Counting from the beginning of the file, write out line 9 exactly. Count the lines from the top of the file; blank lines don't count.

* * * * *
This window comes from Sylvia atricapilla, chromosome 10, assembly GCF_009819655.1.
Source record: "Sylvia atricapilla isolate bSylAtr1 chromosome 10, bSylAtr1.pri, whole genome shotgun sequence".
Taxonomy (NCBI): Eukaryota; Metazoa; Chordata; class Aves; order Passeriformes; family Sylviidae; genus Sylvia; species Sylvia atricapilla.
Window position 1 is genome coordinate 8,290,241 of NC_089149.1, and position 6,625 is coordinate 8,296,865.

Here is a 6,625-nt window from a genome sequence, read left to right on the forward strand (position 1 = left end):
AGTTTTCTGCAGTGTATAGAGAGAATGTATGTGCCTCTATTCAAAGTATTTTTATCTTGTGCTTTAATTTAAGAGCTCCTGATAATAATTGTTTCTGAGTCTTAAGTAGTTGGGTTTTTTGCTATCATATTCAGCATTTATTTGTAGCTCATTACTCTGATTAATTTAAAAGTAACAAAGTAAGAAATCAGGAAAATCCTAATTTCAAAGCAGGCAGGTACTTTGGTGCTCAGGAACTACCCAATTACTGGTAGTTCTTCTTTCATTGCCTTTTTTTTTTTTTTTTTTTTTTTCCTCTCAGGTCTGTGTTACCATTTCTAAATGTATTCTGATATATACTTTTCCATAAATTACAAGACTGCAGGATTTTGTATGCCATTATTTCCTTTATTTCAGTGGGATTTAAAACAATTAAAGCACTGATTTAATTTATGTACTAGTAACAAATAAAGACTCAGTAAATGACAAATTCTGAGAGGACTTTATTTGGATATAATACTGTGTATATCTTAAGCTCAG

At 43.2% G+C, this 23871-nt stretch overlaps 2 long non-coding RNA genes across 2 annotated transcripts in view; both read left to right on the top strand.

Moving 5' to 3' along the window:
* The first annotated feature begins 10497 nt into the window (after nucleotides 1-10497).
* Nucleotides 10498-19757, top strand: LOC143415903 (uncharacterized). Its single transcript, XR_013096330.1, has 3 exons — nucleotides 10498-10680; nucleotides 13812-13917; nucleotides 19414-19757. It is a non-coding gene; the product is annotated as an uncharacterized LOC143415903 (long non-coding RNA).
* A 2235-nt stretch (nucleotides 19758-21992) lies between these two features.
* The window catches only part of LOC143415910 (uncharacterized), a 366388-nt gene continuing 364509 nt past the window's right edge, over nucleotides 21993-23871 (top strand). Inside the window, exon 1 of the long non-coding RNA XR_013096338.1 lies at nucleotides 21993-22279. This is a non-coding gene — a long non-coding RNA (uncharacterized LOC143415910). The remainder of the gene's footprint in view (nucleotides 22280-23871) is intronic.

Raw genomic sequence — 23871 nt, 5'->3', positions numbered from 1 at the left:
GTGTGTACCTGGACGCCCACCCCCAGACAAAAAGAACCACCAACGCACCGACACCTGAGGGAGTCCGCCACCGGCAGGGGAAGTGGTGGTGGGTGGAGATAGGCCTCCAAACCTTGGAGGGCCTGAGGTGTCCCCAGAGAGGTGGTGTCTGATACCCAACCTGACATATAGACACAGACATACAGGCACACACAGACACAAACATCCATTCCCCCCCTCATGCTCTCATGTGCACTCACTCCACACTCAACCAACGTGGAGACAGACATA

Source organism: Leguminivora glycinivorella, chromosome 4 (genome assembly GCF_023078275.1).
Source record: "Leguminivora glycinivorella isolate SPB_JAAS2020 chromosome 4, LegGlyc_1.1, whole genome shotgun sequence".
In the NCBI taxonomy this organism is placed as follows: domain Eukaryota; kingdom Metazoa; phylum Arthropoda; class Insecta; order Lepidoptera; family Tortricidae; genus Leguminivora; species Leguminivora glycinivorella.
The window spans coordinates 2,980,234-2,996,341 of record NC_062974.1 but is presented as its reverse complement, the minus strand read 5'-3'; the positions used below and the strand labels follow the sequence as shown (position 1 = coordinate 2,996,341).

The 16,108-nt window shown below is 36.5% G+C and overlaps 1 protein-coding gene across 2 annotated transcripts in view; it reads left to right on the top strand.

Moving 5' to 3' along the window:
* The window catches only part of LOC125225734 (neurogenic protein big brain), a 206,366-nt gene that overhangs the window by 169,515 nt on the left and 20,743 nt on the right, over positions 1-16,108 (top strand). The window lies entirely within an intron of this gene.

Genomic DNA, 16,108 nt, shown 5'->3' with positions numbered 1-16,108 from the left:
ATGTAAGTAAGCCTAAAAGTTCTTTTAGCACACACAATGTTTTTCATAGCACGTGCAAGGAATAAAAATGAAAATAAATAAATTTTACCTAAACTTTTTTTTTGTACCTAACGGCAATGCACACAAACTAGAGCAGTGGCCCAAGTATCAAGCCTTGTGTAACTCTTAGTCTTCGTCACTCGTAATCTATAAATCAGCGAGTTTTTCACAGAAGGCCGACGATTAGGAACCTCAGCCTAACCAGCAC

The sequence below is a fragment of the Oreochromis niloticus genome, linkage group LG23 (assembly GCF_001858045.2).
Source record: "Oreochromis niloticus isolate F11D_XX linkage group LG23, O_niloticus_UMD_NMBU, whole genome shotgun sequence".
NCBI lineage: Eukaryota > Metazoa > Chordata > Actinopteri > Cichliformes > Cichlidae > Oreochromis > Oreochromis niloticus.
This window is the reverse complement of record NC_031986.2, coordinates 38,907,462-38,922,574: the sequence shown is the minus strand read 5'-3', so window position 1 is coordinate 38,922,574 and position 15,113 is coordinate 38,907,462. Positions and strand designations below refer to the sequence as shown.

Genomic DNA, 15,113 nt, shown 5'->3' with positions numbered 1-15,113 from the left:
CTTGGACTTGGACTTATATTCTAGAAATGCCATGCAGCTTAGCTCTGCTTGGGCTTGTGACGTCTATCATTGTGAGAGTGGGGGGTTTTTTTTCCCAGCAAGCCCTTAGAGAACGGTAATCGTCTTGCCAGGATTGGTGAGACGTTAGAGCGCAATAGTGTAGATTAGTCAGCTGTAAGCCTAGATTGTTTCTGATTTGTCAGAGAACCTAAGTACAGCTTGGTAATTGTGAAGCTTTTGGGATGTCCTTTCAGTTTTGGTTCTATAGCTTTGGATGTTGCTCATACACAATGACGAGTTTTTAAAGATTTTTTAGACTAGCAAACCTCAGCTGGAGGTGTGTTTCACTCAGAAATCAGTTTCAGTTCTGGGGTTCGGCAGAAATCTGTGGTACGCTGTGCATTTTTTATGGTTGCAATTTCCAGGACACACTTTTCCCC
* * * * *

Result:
* The first annotated feature begins 10497 nt into the window (after nucleotides 1-10497).